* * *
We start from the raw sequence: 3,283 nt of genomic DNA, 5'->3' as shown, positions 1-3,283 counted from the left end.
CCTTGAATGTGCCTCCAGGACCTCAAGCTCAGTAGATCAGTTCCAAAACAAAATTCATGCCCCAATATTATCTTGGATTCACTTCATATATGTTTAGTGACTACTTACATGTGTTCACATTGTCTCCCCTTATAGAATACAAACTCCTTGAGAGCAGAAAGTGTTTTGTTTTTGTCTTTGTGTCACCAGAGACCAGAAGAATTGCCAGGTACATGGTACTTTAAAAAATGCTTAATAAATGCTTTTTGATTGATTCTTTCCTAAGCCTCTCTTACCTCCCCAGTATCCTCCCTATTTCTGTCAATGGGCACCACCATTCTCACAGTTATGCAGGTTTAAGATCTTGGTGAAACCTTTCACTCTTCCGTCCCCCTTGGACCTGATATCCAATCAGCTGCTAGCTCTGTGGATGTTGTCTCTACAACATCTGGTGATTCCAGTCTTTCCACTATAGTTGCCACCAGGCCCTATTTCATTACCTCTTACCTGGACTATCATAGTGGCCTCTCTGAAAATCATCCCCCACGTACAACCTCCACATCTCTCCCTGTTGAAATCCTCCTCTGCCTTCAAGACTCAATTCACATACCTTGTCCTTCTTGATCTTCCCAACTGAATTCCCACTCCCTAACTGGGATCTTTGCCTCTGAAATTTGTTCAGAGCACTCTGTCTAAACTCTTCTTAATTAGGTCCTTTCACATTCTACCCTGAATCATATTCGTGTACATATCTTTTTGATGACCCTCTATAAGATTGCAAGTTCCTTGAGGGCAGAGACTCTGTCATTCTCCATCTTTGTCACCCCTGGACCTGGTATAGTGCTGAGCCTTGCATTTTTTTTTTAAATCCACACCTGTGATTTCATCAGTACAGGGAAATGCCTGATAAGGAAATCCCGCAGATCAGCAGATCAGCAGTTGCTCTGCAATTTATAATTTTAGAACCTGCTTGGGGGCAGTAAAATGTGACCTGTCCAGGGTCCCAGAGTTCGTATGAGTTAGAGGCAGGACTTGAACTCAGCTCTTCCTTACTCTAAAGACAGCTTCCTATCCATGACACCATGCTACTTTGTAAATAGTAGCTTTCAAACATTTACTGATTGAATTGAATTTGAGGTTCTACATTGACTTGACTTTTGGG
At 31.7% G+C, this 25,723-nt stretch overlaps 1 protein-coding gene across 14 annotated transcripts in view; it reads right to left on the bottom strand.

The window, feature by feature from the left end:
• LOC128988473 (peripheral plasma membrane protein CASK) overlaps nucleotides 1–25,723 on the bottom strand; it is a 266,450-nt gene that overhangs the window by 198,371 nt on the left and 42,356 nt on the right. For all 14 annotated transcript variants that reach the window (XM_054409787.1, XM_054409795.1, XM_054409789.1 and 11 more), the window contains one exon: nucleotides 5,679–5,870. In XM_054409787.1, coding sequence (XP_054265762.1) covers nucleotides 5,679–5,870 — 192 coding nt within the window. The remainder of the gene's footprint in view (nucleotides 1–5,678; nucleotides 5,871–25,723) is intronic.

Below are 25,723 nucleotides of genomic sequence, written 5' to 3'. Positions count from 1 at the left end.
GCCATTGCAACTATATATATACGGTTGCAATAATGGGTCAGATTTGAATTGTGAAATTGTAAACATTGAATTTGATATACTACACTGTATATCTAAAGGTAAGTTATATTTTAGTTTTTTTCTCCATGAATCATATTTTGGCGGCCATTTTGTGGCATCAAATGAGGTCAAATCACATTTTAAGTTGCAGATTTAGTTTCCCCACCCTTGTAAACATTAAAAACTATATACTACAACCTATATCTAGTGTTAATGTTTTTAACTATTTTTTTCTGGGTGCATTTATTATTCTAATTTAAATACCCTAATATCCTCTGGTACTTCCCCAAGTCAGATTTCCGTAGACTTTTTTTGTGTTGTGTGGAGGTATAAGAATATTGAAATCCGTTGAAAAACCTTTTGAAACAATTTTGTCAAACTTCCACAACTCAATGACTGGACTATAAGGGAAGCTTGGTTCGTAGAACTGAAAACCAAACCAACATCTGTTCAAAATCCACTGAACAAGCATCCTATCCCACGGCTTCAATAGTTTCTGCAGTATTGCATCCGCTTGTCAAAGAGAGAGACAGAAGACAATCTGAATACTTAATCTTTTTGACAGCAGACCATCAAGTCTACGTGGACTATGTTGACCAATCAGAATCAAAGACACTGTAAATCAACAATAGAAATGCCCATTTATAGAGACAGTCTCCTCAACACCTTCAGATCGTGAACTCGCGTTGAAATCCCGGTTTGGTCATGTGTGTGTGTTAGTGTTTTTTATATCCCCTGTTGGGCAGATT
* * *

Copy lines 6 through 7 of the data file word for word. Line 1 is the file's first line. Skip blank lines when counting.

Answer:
Below are 25,723 nucleotides of genomic sequence, written 5' to 3'. Positions count from 1 at the left end.
GCCATTGCAACTATATATATACGGTTGCAATAATGGGTCAGATTTGAATTGTGAAATTGTAAACATTGAATTTGATATACTACACTGTATATCTAAAGGTAAGTTATATTTTAGTTTTTTTCTCCATGAATCATATTTTGGCGGCCATTTTGTGGCATCAAATGAGGTCAAATCACATTTTAAGTTGCAGATTTAGTTTCCCCACCCTTGTAAACATTAAAAACTATATACTACAACCTATATCTAGTGTTAATGTTTTTAACTATTTTTTTCTGGGTGCATTTATTATTCTAATTTAAATACCCTAATATCCTCTGGTACTTCCCCAAGTCAGATTTCCGTAGACTTTTTTTGTGTTGTGTGGAGGTATAAGAATATTGAAATCCGTTGAAAAACCTTTTGAAACAATTTTGTCAAACTTCCACAACTCAATGACTGGACTATAAGGGAAGCTTGGTTCGTAGAACTGAAAACCAAACCAACATCTGTTCAAAATCCACTGAACAAGCATCCTATCCCACGGCTTCAATAGTTTCTGCAGTATTGCATCCGCTTGTCAAAGAGAGAGACAGAAGACAATCTGAATACTTAATCTTTTTGACAGCAGACCATCAAGTCTACGTGGACTATGTTGACCAATCAGAATCAAAGACACTGTAAATCAACAATAGAAATGCCCATTTATAGAGACAGTCTCCTCAACACCTTCAGATCGTGAACTCGCGTTGAAATCCCGGTTTGGTCATGTGTGTGTGTTAGTGTTTTTTATATCCCCTGTTGGGCAGATT